With cannabis legalization on track to be on Missouri’s November ballot, a newly released poll indicates strong support in the state. Of those surveyed, 62 percent said they support legalizing marijuana, while 25 percent said the drug should remain illegal. Another 13 percent said they weren’t sure.
Support for legalization was strong across party lines. Though majorities of Democrats and independents have long favored the policy change more than Republicans, the new poll also that more GOP voters support legalization (49 percent) than oppose it (38 percent).
The survey comes on the heels of activists at Legal Missouri 2022 earlier this month turning in what they said are more the double the required number of signatures needed to qualify a legalization initiative. Provided the signatures are validated by elections officials, the measure would go before voters in November.
The new SurveyUSA poll, conducted on behalf of TV stations across the state between May 11 and May 15, asked 2,175 Missouri adults questions about various policy issues, including law enforcement and public schools.
Across nearly every demographic group—including race, gender, age and party identification—more respondents favored legalization than opposed it.
On aggregate, a greater proportion of men (66 percent) than women (58 percent) said they support legalizing marijuana. Younger respondents, such as those in the 18-34 and 35-49 age groups (both of had 71 percent support) were also more likely to favor the policy change than older groups in the 50-64 (59 percent) or 65+ (46 percent) age groups.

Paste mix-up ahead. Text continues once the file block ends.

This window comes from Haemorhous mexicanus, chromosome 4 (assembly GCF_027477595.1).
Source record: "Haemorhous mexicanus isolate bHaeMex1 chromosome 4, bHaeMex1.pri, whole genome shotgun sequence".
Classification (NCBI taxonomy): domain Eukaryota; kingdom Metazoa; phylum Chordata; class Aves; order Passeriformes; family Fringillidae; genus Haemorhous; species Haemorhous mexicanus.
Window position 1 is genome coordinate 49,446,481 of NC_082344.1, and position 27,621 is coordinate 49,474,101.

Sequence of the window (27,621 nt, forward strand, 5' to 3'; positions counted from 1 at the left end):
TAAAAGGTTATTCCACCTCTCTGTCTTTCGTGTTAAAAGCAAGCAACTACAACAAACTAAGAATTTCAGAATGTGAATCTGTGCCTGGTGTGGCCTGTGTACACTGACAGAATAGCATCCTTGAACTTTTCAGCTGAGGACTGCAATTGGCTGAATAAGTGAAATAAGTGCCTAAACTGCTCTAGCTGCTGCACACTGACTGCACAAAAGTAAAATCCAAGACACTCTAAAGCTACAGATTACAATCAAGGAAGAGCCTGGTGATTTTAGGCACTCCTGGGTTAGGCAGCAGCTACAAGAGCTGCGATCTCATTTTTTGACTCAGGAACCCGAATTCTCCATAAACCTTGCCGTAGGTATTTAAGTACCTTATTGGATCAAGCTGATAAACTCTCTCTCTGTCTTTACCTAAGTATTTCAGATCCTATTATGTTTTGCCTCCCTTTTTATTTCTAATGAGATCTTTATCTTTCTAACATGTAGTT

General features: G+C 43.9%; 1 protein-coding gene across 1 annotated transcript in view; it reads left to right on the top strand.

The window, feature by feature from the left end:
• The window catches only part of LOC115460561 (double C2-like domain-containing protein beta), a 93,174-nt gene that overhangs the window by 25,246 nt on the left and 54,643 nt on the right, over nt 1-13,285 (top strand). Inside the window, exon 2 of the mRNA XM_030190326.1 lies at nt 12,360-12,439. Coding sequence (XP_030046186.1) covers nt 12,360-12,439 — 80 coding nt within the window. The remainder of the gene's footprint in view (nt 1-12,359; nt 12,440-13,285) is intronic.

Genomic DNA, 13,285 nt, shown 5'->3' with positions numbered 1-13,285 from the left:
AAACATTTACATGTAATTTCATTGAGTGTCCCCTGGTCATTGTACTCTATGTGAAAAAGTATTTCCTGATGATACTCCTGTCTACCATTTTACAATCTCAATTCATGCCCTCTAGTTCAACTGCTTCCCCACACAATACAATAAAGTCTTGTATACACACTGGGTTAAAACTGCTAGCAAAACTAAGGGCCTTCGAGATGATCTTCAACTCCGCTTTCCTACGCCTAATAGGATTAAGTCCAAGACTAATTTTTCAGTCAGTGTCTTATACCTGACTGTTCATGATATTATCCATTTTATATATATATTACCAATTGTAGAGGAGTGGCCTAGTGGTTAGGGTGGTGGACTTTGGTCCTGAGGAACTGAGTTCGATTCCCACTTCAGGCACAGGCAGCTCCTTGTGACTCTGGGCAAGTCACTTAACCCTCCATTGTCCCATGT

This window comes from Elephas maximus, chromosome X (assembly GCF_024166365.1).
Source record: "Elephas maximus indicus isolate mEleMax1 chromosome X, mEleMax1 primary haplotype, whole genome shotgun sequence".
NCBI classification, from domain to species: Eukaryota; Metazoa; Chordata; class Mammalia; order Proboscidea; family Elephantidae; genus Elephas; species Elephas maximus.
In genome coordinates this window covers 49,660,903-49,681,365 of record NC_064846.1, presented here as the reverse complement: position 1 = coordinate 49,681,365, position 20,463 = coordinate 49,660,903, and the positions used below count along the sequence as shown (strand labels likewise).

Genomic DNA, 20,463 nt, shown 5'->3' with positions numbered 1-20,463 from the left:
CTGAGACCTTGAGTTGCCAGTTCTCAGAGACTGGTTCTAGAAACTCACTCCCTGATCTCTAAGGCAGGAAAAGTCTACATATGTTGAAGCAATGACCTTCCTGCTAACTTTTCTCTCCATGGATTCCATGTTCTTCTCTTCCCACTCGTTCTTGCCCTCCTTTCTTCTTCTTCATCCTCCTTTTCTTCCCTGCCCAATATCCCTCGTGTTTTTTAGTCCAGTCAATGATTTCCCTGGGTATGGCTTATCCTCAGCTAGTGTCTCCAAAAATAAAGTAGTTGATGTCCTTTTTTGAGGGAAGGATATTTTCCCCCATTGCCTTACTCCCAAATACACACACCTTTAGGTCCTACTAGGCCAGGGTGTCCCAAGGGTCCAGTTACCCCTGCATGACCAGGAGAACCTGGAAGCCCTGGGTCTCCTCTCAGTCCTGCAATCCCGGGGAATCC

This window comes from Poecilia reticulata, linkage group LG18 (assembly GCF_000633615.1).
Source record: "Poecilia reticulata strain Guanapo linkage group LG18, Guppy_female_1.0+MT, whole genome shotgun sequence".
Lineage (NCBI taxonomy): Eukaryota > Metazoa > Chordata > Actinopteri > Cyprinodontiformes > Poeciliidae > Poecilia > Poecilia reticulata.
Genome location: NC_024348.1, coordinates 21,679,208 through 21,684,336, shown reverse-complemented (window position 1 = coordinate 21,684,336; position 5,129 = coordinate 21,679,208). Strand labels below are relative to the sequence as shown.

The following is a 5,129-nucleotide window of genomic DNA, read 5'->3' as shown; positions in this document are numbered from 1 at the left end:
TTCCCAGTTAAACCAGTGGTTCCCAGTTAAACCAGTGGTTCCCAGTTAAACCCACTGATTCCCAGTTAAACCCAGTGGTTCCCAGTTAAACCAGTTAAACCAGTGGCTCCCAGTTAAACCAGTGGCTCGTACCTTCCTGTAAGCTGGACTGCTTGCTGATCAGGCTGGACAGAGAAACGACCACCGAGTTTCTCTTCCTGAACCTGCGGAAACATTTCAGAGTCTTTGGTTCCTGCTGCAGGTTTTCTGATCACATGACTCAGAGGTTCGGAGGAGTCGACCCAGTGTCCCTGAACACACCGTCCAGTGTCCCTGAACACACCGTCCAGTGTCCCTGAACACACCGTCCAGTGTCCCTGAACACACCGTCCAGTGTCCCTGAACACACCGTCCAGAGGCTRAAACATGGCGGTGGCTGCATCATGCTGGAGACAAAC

Black and white respondents showed near-equal levels of support for legalization, at 62 percent, but white people also were more likely than Black respondents to say cannabis should remain illegal (27 percent and 14 percent, respectively). Among people who said they belong to another racial group, 57 percent favored legalization, 19 percent opposed it, and 24 percent—more than any other group—said they weren’t sure.
Strong majorities of Democrats (76 percent) and independents (66 percent) also said marijuana should be legal. By contrast, only 49 percent of Republicans said they support legalization—but that’s still more than the 38 percent of Republicans who oppose it. And 13 percent of GOP respondents remain undecided.